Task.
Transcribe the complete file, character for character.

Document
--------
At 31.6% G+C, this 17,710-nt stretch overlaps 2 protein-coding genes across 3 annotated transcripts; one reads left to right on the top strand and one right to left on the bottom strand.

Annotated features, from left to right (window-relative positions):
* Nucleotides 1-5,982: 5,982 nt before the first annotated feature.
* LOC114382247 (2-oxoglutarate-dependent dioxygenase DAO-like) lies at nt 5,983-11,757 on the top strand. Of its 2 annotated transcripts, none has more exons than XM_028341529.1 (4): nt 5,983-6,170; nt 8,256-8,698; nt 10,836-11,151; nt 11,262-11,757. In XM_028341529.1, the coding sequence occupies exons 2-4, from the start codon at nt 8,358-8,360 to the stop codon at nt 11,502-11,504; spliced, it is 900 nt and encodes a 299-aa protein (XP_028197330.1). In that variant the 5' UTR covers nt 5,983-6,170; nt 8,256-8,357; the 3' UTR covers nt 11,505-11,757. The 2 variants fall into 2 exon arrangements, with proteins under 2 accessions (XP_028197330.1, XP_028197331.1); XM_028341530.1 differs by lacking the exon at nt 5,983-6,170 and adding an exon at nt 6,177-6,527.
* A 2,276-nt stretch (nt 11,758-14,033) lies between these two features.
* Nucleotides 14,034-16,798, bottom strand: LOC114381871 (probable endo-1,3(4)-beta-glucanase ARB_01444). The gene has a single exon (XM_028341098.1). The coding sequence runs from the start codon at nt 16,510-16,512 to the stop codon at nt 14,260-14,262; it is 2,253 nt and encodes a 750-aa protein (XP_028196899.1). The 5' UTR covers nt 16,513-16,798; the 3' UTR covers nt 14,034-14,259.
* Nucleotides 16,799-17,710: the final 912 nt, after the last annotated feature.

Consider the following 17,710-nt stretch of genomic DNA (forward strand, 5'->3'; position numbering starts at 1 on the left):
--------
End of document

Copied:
At 31.6% G+C, this 17,710-nt stretch overlaps 2 protein-coding genes across 3 annotated transcripts; one reads left to right on the top strand and one right to left on the bottom strand.

Annotated features, from left to right (window-relative positions):
* Nucleotides 1-5,982: 5,982 nt before the first annotated feature.
* LOC114382247 (2-oxoglutarate-dependent dioxygenase DAO-like) lies at nt 5,983-11,757 on the top strand. Of its 2 annotated transcripts, none has more exons than XM_028341529.1 (4): nt 5,983-6,170; nt 8,256-8,698; nt 10,836-11,151; nt 11,262-11,757. In XM_028341529.1, the coding sequence occupies exons 2-4, from the start codon at nt 8,358-8,360 to the stop codon at nt 11,502-11,504; spliced, it is 900 nt and encodes a 299-aa protein (XP_028197330.1). In that variant the 5' UTR covers nt 5,983-6,170; nt 8,256-8,357; the 3' UTR covers nt 11,505-11,757. The 2 variants fall into 2 exon arrangements, with proteins under 2 accessions (XP_028197330.1, XP_028197331.1); XM_028341530.1 differs by lacking the exon at nt 5,983-6,170 and adding an exon at nt 6,177-6,527.
* A 2,276-nt stretch (nt 11,758-14,033) lies between these two features.
* Nucleotides 14,034-16,798, bottom strand: LOC114381871 (probable endo-1,3(4)-beta-glucanase ARB_01444). The gene has a single exon (XM_028341098.1). The coding sequence runs from the start codon at nt 16,510-16,512 to the stop codon at nt 14,260-14,262; it is 2,253 nt and encodes a 750-aa protein (XP_028196899.1). The 5' UTR covers nt 16,513-16,798; the 3' UTR covers nt 14,034-14,259.
* Nucleotides 16,799-17,710: the final 912 nt, after the last annotated feature.

Consider the following 17,710-nt stretch of genomic DNA (forward strand, 5'->3'; position numbering starts at 1 on the left):